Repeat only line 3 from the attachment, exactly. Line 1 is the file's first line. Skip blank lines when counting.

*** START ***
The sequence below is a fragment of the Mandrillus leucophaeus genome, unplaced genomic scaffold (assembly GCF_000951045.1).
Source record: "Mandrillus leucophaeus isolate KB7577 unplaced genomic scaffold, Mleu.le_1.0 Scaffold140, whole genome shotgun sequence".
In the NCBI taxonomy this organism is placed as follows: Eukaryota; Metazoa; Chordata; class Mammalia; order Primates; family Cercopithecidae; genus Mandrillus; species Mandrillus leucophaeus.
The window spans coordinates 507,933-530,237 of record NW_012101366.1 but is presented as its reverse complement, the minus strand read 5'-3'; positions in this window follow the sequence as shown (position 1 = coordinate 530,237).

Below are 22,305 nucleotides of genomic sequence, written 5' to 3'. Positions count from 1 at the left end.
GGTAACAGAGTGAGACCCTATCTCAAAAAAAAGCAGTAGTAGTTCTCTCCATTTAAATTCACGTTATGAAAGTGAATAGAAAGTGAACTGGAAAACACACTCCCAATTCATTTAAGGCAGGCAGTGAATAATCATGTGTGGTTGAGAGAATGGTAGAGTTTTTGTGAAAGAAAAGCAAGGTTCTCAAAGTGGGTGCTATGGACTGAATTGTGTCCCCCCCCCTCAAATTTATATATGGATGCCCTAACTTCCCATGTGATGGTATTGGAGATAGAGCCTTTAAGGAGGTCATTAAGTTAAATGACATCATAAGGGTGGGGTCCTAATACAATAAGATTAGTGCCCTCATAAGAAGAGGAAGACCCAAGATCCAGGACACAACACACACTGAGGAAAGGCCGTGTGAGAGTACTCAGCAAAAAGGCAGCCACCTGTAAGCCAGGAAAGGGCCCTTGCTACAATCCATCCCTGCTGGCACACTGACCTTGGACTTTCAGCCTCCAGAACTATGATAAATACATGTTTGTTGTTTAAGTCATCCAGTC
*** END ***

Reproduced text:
In the NCBI taxonomy this organism is placed as follows: Eukaryota; Metazoa; Chordata; class Mammalia; order Primates; family Cercopithecidae; genus Mandrillus; species Mandrillus leucophaeus.